Competency A Collection

MARA Competency A

Articulate the ethics, values, and foundational principles of archives and records management professionals and the important role recordkeepers play in social memory and organizational accountability.

“Archivists [and recordkeepers] bring the past to the present. They’re records collectors and protectors, keepers of memory. They organize unique, historical materials, making them available for current and future research.” (Talking Points, 2009, p.6.) 

Lisa Lewis, winner of the SAA’s Best Elevator Speech contest in 2007

What do you understand this competency to mean?

ARMA describes the core professional competencies of records and information managers as the “knowledge, skills, characteristics, or traits that contribute to outstanding performance” (2007, p.1).  MARA Competency A requires one to be able to articulate the ethics, values and foundational principles of archivists and records management professionals because one plays an important role in protecting social memory and preserving organizational accountability. I am passionate about ethical behavior surrounding those in power and individuals of society that lack power. As an information professional, it is imperative to understand the role one plays.

In his Presidential Address to the Society of American Archivists [SAA] in San Francisco, Mark Greene recalled his initial answer to ‘what is an archivist?’ as “a cross between a librarian and a historian” (2009, p.18.) Soon the description was dissatisfying, and Greene amended his response to “someone who ‘identified, appraised, preserved, arranged, described, and provided access to historical material’” (2009, p.18.) He lamented how the listing of the tasks performed on the job, diminished in comparison to the importance of the purpose of archives and recordkeeping in modern society.

NARA provides a great description of the archivist’s role on their website: “Archivists are specially trained in preserving the original material and helping people obtain it” (“What is an archivist?”, para. 3) and on the same page, a description of Records Managers: “Records managers …make sure they are creating records that reflect the work they do…Records managers also make sure that agencies are storing their records properly and are bringing the most important ones safely to the National Archives to be attended to by archivists and conservators” (“What is an archivist?”, para. 7). These descriptions make the connection from Records Managers to Archivists pretty clear.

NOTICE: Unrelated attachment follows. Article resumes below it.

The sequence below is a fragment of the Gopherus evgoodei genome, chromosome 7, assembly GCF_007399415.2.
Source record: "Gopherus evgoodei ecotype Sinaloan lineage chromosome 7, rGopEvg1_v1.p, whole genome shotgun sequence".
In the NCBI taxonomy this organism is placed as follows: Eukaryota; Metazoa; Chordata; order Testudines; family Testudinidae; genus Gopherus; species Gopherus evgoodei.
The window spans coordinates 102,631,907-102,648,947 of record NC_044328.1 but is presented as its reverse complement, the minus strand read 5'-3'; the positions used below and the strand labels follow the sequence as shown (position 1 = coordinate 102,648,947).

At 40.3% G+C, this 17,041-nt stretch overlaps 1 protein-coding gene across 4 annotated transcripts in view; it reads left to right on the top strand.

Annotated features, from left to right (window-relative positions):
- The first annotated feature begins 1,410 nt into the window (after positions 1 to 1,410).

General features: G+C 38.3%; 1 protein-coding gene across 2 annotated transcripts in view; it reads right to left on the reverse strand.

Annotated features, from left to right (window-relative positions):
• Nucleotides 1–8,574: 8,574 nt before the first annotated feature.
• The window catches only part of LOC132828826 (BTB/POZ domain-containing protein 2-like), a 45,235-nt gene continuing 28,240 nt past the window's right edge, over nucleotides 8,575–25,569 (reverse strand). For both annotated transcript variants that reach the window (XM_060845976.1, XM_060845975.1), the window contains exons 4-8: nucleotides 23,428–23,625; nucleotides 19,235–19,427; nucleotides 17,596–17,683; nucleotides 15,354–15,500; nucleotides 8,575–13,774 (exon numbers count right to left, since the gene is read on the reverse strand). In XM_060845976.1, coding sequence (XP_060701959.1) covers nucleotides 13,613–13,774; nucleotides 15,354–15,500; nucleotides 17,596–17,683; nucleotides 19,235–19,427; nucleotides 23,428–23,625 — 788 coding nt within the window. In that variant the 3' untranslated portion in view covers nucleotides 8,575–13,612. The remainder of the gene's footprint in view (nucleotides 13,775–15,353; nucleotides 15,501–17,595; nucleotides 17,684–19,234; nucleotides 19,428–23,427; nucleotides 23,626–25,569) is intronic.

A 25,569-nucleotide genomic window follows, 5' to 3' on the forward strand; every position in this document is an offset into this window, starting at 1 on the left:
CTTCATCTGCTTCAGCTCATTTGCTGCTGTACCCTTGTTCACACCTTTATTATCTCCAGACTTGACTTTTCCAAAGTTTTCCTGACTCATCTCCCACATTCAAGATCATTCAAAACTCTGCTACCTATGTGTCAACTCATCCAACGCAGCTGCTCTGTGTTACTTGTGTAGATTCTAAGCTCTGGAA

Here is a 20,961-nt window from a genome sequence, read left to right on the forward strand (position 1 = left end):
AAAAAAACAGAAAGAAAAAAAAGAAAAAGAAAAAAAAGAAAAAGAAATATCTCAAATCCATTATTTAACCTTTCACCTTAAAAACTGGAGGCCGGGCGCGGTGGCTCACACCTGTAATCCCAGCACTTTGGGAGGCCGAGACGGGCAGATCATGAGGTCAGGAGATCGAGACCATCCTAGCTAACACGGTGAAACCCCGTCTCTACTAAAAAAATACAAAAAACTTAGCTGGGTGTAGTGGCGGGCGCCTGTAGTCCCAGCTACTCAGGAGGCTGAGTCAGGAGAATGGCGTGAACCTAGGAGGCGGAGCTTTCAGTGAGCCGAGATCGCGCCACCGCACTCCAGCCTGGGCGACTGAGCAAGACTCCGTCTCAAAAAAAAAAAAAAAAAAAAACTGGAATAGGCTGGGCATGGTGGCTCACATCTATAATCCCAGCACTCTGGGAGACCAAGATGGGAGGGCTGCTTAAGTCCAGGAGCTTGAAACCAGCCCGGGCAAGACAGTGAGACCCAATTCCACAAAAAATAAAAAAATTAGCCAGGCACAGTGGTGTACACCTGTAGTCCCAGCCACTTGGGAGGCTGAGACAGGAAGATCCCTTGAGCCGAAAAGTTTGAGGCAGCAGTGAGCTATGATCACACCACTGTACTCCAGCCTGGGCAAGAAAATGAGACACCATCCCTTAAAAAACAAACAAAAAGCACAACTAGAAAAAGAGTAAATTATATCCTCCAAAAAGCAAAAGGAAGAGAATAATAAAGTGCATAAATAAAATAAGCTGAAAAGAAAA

What course assignments or other work products are you submitting as evidence of your mastery of this competency?

I have chosen several works that present my views about my understanding of the ethics, values, and foundational principles of archives and records management professionals. These projects, as well as class discussions, explore the role information professionals play in preserving and constructing social memory.

Why did you select these particular work products as evidence for your mastery of this competency?

From MARA 200
Context: Children Overboard
This short essay relates a maritime incident when a ship filled with asylum seekers from Western Africa had sunk off the Australian coast. Through the unauthorized release of several photographs of children seen floating in the waters, reports arose accusing the asylum seekers of throwing their children overboard in order to engage the help of the Australian government. This incident occurred in October, 2001, the Howard government was able to use the incident to win reelection. Later the Australian Senate Select Committee inquiry found that the Howard government had misled the public. This is evidence of “the important role recordkeepers play in social memory and organizational accountability.” 

From MARA 200
Professional Journal and Association Analysis
This paper explores the professional journal Information Management (IM) and the Twin Cities chapter of ARMA International. It examines the focus, content and value of the professional organization for records and information managers (RIM). By examining the content of several issues of Information Management, the professional journal of ARMA International, I have drawn conclusions about the reliability and relevancy of the publication to my education as a digital archival and records administrator. This is evidence of my understanding of the “ethics, values, and foundational principles of archives and records management professionals.”

From MARA 200
Protocols for Native American Archival Materials